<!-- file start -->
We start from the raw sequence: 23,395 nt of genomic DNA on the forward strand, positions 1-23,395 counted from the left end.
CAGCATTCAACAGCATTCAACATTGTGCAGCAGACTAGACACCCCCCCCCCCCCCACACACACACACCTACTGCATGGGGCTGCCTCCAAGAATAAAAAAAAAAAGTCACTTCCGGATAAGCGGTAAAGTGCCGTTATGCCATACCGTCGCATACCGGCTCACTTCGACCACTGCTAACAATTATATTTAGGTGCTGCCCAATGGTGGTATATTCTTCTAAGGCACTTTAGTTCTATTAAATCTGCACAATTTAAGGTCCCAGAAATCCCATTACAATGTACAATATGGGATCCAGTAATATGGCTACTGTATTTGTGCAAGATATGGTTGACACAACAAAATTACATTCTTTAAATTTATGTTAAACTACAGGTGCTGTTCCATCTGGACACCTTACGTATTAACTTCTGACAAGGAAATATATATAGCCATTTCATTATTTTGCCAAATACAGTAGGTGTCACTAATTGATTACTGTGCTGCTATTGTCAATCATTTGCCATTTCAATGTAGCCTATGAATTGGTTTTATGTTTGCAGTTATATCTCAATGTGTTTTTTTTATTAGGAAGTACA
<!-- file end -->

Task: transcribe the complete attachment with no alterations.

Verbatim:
We start from the raw sequence: 23,395 nt of genomic DNA on the forward strand, positions 1-23,395 counted from the left end.
CAGCATTCAACAGCATTCAACATTGTGCAGCAGACTAGACACCCCCCCCCCCCCCACACACACACACCTACTGCATGGGGCTGCCTCCAAGAATAAAAAAAAAAAGTCACTTCCGGATAAGCGGTAAAGTGCCGTTATGCCATACCGTCGCATACCGGCTCACTTCGACCACTGCTAACAATTATATTTAGGTGCTGCCCAATGGTGGTATATTCTTCTAAGGCACTTTAGTTCTATTAAATCTGCACAATTTAAGGTCCCAGAAATCCCATTACAATGTACAATATGGGATCCAGTAATATGGCTACTGTATTTGTGCAAGATATGGTTGACACAACAAAATTACATTCTTTAAATTTATGTTAAACTACAGGTGCTGTTCCATCTGGACACCTTACGTATTAACTTCTGACAAGGAAATATATATAGCCATTTCATTATTTTGCCAAATACAGTAGGTGTCACTAATTGATTACTGTGCTGCTATTGTCAATCATTTGCCATTTCAATGTAGCCTATGAATTGGTTTTATGTTTGCAGTTATATCTCAATGTGTTTTTTTTATTAGGAAGTACA